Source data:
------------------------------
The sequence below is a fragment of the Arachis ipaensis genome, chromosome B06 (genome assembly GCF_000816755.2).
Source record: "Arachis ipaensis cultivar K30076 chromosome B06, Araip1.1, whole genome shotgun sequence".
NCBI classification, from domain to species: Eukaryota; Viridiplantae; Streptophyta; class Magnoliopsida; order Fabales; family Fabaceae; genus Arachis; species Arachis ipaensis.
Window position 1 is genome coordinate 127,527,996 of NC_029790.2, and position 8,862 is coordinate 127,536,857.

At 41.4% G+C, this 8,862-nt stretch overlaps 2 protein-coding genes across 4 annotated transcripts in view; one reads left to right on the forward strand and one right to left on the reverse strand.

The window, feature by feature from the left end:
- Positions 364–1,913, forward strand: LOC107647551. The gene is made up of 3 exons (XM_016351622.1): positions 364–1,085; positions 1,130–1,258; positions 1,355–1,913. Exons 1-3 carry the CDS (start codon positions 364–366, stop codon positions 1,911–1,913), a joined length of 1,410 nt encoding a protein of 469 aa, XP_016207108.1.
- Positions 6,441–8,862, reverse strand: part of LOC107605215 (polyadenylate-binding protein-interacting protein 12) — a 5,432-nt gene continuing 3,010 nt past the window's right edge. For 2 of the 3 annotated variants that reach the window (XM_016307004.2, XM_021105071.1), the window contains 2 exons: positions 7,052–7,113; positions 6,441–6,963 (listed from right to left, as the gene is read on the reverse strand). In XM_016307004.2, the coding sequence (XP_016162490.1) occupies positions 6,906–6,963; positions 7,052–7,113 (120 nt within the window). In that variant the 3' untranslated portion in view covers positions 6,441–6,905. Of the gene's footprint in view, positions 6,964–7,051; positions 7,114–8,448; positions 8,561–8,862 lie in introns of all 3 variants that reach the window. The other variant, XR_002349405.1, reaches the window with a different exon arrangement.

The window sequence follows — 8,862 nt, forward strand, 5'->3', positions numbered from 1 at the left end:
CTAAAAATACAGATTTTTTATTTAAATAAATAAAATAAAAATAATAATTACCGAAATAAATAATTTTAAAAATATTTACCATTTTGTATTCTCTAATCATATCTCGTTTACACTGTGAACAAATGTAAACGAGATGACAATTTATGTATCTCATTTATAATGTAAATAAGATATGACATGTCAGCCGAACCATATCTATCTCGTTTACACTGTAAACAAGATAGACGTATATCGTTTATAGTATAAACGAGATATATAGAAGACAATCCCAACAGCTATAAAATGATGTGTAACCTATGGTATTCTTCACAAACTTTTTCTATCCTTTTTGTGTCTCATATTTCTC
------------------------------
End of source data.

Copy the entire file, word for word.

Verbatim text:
The sequence below is a fragment of the Arachis ipaensis genome, chromosome B06 (genome assembly GCF_000816755.2).
Source record: "Arachis ipaensis cultivar K30076 chromosome B06, Araip1.1, whole genome shotgun sequence".
NCBI classification, from domain to species: Eukaryota; Viridiplantae; Streptophyta; class Magnoliopsida; order Fabales; family Fabaceae; genus Arachis; species Arachis ipaensis.
Window position 1 is genome coordinate 127,527,996 of NC_029790.2, and position 8,862 is coordinate 127,536,857.

At 41.4% G+C, this 8,862-nt stretch overlaps 2 protein-coding genes across 4 annotated transcripts in view; one reads left to right on the forward strand and one right to left on the reverse strand.

The window, feature by feature from the left end:
- Positions 364–1,913, forward strand: LOC107647551. The gene is made up of 3 exons (XM_016351622.1): positions 364–1,085; positions 1,130–1,258; positions 1,355–1,913. Exons 1-3 carry the CDS (start codon positions 364–366, stop codon positions 1,911–1,913), a joined length of 1,410 nt encoding a protein of 469 aa, XP_016207108.1.
- Positions 6,441–8,862, reverse strand: part of LOC107605215 (polyadenylate-binding protein-interacting protein 12) — a 5,432-nt gene continuing 3,010 nt past the window's right edge. For 2 of the 3 annotated variants that reach the window (XM_016307004.2, XM_021105071.1), the window contains 2 exons: positions 7,052–7,113; positions 6,441–6,963 (listed from right to left, as the gene is read on the reverse strand). In XM_016307004.2, the coding sequence (XP_016162490.1) occupies positions 6,906–6,963; positions 7,052–7,113 (120 nt within the window). In that variant the 3' untranslated portion in view covers positions 6,441–6,905. Of the gene's footprint in view, positions 6,964–7,051; positions 7,114–8,448; positions 8,561–8,862 lie in introns of all 3 variants that reach the window. The other variant, XR_002349405.1, reaches the window with a different exon arrangement.

The window sequence follows — 8,862 nt, forward strand, 5'->3', positions numbered from 1 at the left end:
CTAAAAATACAGATTTTTTATTTAAATAAATAAAATAAAAATAATAATTACCGAAATAAATAATTTTAAAAATATTTACCATTTTGTATTCTCTAATCATATCTCGTTTACACTGTGAACAAATGTAAACGAGATGACAATTTATGTATCTCATTTATAATGTAAATAAGATATGACATGTCAGCCGAACCATATCTATCTCGTTTACACTGTAAACAAGATAGACGTATATCGTTTATAGTATAAACGAGATATATAGAAGACAATCCCAACAGCTATAAAATGATGTGTAACCTATGGTATTCTTCACAAACTTTTTCTATCCTTTTTGTGTCTCATATTTCTC